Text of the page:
These villages are all government-built concrete-block relocation projects.
One of the men continually wears the traditional loincloth as a silent protest.
Their home territory further up the road is being clear cut, and will soon become yet another palm oil plantation. Most of the people are ill equipped to survive in modern society. The younger people often work as day laborers.
Busu Ngah is taking a different route. He has finally received his university degree after years of night school. He hopes someday to represent his people in parliament. He has a nightly radio program playing indigenous music and accepting calls from Orang Asli around the country. It is a great forum for people to talk about their trials and successes. We appeared live on his program and talked about our impressions of the villages, our appreciation for the culture, and our hopes to do a project together in the near future.
The next day we traveled to Carey Island to visit the Mah Meri tribe in the village of Sungai Bunbun. Surprisingly one of the elders had listened to the radio program and knew all about us. They performed a masked dance ceremony for us and talked about the process of carving masks based on dreams. It was unclear to us how important this process is in their actual lives.
In the village of Santhi, many of the families have succumbed to government pressure and become Muslim. By contrast in the village of Yum the ceremonies seem to be a vital part of life. The women form a chorus, keeping time with bamboo tubes, which mark the heartbeat of the ceremony. A healer, usually a man, sings a line, which is repeated by the women, etc. His song has come to him in a dream, and the act of performing it is healing. The men take turns singing and some go into trance, further enhancing the healing process.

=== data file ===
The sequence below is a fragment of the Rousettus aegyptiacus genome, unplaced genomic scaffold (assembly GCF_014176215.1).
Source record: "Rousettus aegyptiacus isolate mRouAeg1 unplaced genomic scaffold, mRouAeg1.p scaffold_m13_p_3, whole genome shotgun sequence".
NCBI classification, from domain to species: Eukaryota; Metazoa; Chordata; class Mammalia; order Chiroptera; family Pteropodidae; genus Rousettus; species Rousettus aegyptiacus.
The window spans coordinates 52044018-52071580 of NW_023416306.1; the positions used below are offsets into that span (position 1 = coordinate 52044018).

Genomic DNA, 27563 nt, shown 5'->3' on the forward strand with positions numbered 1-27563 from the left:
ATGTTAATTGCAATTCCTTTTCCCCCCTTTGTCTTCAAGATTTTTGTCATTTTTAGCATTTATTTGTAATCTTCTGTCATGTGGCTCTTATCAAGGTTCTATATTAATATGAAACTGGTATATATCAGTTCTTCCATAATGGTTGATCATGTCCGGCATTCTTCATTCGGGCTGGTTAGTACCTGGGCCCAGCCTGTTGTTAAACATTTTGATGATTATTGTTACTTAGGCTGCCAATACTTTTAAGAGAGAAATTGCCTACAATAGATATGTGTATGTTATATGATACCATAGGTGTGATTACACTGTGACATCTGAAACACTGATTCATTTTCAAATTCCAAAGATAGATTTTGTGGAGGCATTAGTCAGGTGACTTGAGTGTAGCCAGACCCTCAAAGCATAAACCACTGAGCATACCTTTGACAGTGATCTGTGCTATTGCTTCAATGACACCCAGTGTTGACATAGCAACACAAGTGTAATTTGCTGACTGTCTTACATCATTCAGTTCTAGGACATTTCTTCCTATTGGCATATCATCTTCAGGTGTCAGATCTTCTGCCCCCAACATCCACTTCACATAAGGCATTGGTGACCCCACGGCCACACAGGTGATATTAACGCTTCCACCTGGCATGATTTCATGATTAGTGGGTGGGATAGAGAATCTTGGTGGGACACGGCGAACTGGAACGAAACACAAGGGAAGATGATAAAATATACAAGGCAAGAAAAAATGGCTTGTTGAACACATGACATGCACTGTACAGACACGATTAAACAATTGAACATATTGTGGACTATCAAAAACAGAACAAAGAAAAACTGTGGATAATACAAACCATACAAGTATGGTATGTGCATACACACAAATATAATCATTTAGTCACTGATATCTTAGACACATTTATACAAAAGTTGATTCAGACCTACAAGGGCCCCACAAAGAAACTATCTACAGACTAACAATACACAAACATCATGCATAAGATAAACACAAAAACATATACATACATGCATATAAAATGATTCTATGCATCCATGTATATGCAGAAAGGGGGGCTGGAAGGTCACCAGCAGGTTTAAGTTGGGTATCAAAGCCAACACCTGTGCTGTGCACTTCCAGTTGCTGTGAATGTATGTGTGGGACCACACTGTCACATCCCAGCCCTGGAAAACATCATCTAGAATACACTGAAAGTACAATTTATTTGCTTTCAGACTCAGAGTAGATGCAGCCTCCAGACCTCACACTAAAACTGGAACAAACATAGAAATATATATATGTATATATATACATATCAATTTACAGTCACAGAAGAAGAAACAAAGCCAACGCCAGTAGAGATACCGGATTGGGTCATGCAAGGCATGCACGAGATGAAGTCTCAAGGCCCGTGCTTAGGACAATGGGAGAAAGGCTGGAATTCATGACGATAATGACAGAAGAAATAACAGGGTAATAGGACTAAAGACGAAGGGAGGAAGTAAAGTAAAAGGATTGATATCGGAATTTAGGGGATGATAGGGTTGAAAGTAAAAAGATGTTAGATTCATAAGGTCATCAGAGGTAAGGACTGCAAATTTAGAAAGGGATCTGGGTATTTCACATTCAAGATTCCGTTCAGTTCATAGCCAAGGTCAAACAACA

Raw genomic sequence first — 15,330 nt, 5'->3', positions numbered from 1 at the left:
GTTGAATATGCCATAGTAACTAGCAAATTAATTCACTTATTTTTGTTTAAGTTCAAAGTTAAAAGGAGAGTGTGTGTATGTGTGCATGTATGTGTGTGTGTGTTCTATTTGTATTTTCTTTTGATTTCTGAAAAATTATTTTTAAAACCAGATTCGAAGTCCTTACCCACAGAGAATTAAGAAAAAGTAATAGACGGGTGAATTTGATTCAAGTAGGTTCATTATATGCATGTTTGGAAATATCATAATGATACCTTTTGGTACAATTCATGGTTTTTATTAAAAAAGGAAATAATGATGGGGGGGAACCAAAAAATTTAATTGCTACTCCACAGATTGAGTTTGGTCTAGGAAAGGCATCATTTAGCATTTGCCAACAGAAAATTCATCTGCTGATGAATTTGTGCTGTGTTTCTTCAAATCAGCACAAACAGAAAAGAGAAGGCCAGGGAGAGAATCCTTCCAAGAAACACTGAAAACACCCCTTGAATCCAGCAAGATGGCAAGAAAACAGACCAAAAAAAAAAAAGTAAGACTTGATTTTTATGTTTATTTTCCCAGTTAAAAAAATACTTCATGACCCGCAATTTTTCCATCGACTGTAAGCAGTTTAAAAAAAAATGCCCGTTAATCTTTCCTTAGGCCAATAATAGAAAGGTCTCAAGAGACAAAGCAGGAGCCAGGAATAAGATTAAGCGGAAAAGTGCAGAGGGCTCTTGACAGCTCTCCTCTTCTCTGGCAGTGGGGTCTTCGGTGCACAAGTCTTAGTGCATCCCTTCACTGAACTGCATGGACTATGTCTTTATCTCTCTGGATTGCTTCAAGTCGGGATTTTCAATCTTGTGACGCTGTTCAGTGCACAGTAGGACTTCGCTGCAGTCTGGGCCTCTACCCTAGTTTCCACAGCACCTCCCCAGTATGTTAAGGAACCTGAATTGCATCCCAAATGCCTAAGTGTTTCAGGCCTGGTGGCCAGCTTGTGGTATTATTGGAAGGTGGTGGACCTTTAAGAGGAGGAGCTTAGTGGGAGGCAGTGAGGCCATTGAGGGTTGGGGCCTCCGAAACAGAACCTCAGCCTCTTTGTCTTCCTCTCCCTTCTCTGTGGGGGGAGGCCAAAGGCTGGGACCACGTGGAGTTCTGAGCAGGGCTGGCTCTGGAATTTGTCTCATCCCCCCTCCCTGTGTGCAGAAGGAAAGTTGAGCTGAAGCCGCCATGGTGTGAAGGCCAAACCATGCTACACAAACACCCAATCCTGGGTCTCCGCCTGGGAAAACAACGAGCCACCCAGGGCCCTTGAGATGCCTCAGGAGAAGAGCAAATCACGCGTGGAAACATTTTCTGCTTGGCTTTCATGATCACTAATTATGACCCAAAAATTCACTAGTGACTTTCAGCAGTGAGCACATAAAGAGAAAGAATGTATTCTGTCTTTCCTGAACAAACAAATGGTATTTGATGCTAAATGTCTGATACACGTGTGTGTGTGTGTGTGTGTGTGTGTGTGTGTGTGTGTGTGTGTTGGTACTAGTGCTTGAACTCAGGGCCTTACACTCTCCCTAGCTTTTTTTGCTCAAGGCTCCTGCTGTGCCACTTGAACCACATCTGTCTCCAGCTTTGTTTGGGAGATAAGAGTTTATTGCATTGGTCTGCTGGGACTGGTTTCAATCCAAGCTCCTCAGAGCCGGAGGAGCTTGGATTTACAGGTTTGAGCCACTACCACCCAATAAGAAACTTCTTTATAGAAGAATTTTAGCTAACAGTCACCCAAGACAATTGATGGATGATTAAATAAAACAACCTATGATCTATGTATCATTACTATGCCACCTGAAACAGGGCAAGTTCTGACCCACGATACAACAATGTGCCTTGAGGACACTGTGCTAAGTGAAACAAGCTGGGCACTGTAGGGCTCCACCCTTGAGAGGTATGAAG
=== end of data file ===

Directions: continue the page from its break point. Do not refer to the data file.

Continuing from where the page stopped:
In truth, our original plan was to attend the first national festival celebrating the Orang Asli cultures and peoples, which was abruptly postponed. This sudden change turned out to be a blessing in disguise. Instead of having to navigate the large event to meet people with different agendas and goals, we were able to have very personal, intimate, focused and meaningful experiences especially in the villages.
This was all thanks to the insights and resourcefulness of Ramli and his staff at the Sutra Foundation. They made sure that we could fulfill all of our goals. When the trips to the native settlements were arranged, I was eager to jump in with shadow workshops and demos as we thought it was the best way to gage their interest in the project. Ramli convinced me otherwise – he felt it was not only important but also essential that we simply be there, meet, observe and understand the history and current situation of the Orang Asli people first hand. Let the demo and workshop naturally happen if they did ever happen at all. He was right. We could not have anticipated what life was like in the village, and how hard it would be to stage a project entirely in one village. We now have a common understanding of how to move forward.
All photos & video by Koyano Tetsuro